Welcome to Essential Releases, our weekly roundup of the albums that we can’t stop playing, and that we think you need to hear.
2 x Vinyl LP
Unless you’re well-versed on ’90s trip hop, more specifically its Bristol roots, Alpha’s name probably won’t ring a bell. Despite amassing local success, nabbing prominent co-signs (most notably by area heroes Massive Attack, who made Alpha inaugural signees to their Virgin Records imprint Melancholic), and releasing collaborations and remixes with Jarvis Cocker, Horace Andy, Coldplay, and others, the group never hit it big. Whether that’s owed to the stiff competition at home—Massive Attack, Portishead, Tricky—sub-par PR, or plain old bad luck is unclear; at any rate, the enigmatic Alpha have stayed the course, cranking out over a dozen albums’ worth of moody, Bacharach-esque soundscapes. Their twelfth vocal album, Failure, plays like a time capsule of that bygone era, with an abundance of cinematic strings, billowing dynamics, and forlorn atmospheres. The proceedings are uniformly moody and yet sonically diverse thanks to the five guest vocalists showcased across the album, whose delivery styles range from tender and Britpop-y (“Subliminal Bliss” featuring Jakeoat) to layered and heady (“Sleeper Dreamer” featuring Yinshyen). The end result is a perfect chill-out album for these hot summer days, vintage trip hop that still feels fresh.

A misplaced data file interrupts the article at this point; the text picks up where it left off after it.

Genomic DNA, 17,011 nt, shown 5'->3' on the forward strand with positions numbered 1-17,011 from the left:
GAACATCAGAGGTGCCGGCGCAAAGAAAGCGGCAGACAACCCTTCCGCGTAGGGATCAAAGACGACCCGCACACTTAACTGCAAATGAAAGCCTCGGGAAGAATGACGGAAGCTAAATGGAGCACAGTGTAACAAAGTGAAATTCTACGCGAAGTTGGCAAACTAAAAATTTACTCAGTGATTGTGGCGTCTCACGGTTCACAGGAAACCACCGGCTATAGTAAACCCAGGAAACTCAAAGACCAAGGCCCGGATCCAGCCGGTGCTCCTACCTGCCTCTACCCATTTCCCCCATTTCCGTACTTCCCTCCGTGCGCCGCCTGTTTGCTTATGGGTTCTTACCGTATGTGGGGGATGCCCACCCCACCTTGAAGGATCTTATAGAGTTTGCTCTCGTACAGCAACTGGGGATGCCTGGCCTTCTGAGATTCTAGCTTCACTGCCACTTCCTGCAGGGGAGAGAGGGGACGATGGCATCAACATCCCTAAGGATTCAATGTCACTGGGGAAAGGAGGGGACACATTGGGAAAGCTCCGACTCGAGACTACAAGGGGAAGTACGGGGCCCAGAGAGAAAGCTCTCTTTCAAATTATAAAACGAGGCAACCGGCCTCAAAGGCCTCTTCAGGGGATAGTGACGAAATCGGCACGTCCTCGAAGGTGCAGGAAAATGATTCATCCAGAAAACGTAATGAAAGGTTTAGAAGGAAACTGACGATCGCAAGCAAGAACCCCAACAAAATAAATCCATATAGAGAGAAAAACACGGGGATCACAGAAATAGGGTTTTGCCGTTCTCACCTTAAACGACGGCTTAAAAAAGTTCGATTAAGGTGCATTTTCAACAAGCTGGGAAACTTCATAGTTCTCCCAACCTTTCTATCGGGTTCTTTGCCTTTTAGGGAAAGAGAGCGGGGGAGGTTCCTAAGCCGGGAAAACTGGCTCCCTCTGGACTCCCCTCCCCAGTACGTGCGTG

The Catenary Wires
Vinyl LP, Compact Disc (CD)
When I interviewed Glenn Donaldson of The Reds, Pinks, and Purples a few months ago, he said something I found really interesting, which is that “Indie pop is folk music that’s just a little more arranged, with electric instruments.” That’s not a terrible way to describe the sound of Birling Gap, the third release from the Catenary Wires. The band was formed as a duo by indie pop legends (Amelia Fletcher and Rob Pursey of Heavenly, Talulah Gosh, Tender Trap, etc.) in 2014 but have expanded to a five piece for Birling Gap; a smart, grown-up pop record takes the bright melodies, layered arrangements, and quirky instrumentation of mid 60s sunshine pop and folk-rock, and mashes it up with the melancholy and self-reflection of middle age. Layers of warm synthesized horns and shimmery organs add a expansive quality to the songs that belies their picaresque subject matter—highlight “Mirrorball” tells the story of two divorcees falling in love at an 80s dance night, while “Canterbury Lanes” is indebted to the Kinks’ wry, observational tales of pastoral England. Birling Gap is a charming and intelligent release from a pair of indie scene veterans not interested in coasting on nostalgia, which clearly means they are still young punks at heart.
BLACK METAL 2
Vinyl LP, Compact Disc (CD)